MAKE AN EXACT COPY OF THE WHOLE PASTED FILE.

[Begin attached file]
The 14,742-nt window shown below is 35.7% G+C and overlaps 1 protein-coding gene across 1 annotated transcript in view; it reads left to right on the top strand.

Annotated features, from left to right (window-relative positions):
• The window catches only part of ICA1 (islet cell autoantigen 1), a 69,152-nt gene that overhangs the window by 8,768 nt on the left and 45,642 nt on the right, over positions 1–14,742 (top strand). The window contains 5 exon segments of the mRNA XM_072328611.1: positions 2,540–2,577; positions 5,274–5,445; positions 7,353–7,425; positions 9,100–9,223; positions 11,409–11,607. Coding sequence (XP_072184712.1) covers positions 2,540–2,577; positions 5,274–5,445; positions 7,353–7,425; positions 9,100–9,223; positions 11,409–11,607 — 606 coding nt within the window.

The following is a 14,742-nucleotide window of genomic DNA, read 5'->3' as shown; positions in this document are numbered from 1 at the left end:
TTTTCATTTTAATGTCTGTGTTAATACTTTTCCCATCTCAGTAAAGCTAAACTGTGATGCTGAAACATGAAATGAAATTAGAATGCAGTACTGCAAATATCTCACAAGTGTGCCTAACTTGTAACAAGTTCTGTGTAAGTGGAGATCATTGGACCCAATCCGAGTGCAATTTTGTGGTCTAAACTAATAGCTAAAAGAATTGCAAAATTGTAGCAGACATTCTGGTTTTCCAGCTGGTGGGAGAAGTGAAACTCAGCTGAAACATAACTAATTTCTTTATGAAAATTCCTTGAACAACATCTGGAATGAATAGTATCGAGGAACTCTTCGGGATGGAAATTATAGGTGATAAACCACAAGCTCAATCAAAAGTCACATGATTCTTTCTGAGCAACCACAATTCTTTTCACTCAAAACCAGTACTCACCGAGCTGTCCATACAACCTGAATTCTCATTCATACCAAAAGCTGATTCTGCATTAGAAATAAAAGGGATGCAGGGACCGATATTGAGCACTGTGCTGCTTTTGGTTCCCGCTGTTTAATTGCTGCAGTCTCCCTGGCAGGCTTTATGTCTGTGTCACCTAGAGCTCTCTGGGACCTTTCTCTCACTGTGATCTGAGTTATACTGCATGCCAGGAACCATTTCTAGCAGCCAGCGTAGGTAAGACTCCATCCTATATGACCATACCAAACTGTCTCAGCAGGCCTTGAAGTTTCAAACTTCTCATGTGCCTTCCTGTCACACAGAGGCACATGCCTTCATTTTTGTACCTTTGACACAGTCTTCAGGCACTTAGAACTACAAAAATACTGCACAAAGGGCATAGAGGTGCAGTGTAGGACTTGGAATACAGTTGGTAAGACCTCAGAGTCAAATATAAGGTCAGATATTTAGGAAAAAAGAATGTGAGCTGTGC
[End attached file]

The 14,742-nt window shown below is 35.7% G+C and overlaps 1 protein-coding gene across 1 annotated transcript in view; it reads left to right on the top strand.

Annotated features, from left to right (window-relative positions):
• The window catches only part of ICA1 (islet cell autoantigen 1), a 69,152-nt gene that overhangs the window by 8,768 nt on the left and 45,642 nt on the right, over positions 1–14,742 (top strand). The window contains 5 exon segments of the mRNA XM_072328611.1: positions 2,540–2,577; positions 5,274–5,445; positions 7,353–7,425; positions 9,100–9,223; positions 11,409–11,607. Coding sequence (XP_072184712.1) covers positions 2,540–2,577; positions 5,274–5,445; positions 7,353–7,425; positions 9,100–9,223; positions 11,409–11,607 — 606 coding nt within the window.

The following is a 14,742-nucleotide window of genomic DNA, read 5'->3' as shown; positions in this document are numbered from 1 at the left end:
TTTTCATTTTAATGTCTGTGTTAATACTTTTCCCATCTCAGTAAAGCTAAACTGTGATGCTGAAACATGAAATGAAATTAGAATGCAGTACTGCAAATATCTCACAAGTGTGCCTAACTTGTAACAAGTTCTGTGTAAGTGGAGATCATTGGACCCAATCCGAGTGCAATTTTGTGGTCTAAACTAATAGCTAAAAGAATTGCAAAATTGTAGCAGACATTCTGGTTTTCCAGCTGGTGGGAGAAGTGAAACTCAGCTGAAACATAACTAATTTCTTTATGAAAATTCCTTGAACAACATCTGGAATGAATAGTATCGAGGAACTCTTCGGGATGGAAATTATAGGTGATAAACCACAAGCTCAATCAAAAGTCACATGATTCTTTCTGAGCAACCACAATTCTTTTCACTCAAAACCAGTACTCACCGAGCTGTCCATACAACCTGAATTCTCATTCATACCAAAAGCTGATTCTGCATTAGAAATAAAAGGGATGCAGGGACCGATATTGAGCACTGTGCTGCTTTTGGTTCCCGCTGTTTAATTGCTGCAGTCTCCCTGGCAGGCTTTATGTCTGTGTCACCTAGAGCTCTCTGGGACCTTTCTCTCACTGTGATCTGAGTTATACTGCATGCCAGGAACCATTTCTAGCAGCCAGCGTAGGTAAGACTCCATCCTATATGACCATACCAAACTGTCTCAGCAGGCCTTGAAGTTTCAAACTTCTCATGTGCCTTCCTGTCACACAGAGGCACATGCCTTCATTTTTGTACCTTTGACACAGTCTTCAGGCACTTAGAACTACAAAAATACTGCACAAAGGGCATAGAGGTGCAGTGTAGGACTTGGAATACAGTTGGTAAGACCTCAGAGTCAAATATAAGGTCAGATATTTAGGAAAAAAGAATGTGAGCTGTGC